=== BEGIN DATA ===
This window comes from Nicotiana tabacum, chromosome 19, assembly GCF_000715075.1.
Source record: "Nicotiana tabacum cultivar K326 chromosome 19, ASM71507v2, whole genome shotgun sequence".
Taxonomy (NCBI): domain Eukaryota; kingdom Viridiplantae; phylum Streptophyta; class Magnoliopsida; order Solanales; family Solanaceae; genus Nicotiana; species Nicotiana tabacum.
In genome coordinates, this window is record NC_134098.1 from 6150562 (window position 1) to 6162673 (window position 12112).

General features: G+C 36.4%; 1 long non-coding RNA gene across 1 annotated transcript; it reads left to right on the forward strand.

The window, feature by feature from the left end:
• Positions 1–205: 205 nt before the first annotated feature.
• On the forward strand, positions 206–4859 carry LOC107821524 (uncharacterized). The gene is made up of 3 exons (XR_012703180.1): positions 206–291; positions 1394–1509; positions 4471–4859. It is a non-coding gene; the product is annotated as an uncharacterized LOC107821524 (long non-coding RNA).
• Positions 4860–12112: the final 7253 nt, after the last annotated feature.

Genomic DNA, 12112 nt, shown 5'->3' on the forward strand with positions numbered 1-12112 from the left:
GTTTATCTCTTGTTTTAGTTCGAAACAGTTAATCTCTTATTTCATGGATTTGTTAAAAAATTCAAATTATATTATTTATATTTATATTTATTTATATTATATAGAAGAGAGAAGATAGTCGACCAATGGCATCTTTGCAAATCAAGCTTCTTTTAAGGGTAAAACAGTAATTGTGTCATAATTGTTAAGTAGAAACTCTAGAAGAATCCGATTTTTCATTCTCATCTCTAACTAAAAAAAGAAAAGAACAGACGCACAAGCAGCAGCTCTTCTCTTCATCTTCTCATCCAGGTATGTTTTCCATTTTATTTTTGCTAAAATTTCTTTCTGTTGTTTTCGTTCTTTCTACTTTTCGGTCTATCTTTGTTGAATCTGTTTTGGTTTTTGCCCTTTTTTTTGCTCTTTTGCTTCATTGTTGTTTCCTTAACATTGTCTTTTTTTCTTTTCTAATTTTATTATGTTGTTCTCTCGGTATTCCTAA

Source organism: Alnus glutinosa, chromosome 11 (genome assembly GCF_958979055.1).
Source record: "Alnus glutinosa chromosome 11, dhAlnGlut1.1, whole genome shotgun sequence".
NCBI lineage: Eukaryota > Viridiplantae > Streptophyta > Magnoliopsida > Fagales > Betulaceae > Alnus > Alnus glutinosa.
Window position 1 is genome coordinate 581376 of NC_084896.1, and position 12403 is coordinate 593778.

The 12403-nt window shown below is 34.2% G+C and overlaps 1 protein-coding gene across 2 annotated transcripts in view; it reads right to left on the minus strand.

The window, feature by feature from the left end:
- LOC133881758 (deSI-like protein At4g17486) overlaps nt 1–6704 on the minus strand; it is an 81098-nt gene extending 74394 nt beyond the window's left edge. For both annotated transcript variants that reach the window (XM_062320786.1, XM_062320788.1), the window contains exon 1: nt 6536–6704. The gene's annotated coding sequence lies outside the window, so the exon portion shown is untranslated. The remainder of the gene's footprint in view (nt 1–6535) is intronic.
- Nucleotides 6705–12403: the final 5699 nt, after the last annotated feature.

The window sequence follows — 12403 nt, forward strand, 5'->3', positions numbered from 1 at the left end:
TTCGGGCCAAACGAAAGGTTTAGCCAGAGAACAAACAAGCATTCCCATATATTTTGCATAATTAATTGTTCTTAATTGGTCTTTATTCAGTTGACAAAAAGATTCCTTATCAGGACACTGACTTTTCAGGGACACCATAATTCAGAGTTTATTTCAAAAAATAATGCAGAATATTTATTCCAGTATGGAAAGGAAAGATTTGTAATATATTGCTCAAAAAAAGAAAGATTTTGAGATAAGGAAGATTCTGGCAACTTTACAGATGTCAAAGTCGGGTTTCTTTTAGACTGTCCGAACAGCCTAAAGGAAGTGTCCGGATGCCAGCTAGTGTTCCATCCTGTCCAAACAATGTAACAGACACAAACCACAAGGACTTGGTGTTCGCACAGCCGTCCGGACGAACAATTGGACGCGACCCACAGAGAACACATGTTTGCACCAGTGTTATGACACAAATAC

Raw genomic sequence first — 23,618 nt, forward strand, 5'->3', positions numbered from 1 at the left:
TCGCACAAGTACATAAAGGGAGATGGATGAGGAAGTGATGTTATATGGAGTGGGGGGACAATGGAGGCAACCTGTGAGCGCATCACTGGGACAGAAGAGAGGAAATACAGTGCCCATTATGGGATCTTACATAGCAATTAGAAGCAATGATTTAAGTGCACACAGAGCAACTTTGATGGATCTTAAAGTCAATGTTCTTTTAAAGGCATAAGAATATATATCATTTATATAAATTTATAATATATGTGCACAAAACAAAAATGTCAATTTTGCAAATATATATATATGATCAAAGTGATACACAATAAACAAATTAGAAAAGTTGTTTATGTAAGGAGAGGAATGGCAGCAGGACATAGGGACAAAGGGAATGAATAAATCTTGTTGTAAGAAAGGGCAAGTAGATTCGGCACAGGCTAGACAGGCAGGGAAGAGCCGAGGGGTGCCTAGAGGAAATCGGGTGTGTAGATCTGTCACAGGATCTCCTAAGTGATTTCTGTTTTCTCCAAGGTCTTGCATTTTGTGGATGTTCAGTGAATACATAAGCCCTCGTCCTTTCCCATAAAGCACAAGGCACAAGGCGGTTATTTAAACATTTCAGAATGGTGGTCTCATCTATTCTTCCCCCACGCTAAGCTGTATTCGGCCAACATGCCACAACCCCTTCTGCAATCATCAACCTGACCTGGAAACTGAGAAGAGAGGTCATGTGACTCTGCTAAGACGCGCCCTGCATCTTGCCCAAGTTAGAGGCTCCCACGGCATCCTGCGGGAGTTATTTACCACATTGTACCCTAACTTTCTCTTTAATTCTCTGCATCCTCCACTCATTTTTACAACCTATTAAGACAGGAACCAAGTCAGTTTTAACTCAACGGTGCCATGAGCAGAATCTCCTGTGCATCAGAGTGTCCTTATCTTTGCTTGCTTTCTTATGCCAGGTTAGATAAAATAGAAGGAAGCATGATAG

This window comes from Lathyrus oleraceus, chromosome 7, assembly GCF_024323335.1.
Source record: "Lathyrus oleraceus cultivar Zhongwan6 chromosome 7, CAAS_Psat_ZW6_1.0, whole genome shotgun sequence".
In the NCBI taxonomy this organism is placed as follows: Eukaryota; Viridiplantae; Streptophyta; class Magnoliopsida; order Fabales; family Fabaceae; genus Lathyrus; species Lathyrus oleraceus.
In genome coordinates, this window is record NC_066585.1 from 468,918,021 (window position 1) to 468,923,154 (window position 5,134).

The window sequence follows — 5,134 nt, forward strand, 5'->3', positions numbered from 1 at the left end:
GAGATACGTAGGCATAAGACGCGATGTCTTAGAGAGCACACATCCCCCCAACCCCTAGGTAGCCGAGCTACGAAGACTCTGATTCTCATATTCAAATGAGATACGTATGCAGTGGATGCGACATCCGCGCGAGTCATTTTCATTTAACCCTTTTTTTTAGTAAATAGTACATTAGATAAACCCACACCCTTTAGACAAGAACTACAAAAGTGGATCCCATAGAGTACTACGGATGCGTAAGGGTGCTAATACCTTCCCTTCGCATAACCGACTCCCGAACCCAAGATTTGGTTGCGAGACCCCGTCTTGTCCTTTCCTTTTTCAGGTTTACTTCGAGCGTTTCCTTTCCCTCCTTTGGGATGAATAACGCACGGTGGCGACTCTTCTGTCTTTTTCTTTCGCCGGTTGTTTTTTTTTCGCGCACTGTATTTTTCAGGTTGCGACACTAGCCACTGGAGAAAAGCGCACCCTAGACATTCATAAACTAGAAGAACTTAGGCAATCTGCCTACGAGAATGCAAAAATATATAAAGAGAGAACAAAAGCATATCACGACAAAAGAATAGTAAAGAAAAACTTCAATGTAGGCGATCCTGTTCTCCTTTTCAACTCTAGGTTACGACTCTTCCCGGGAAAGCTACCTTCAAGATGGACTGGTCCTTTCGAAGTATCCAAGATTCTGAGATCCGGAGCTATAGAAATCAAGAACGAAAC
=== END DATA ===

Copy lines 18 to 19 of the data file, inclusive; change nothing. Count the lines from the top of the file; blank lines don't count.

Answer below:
- LOC133881758 (deSI-like protein At4g17486) overlaps nt 1–6704 on the minus strand; it is an 81098-nt gene extending 74394 nt beyond the window's left edge. For both annotated transcript variants that reach the window (XM_062320786.1, XM_062320788.1), the window contains exon 1: nt 6536–6704. The gene's annotated coding sequence lies outside the window, so the exon portion shown is untranslated. The remainder of the gene's footprint in view (nt 1–6535) is intronic.
- Nucleotides 6705–12403: the final 5699 nt, after the last annotated feature.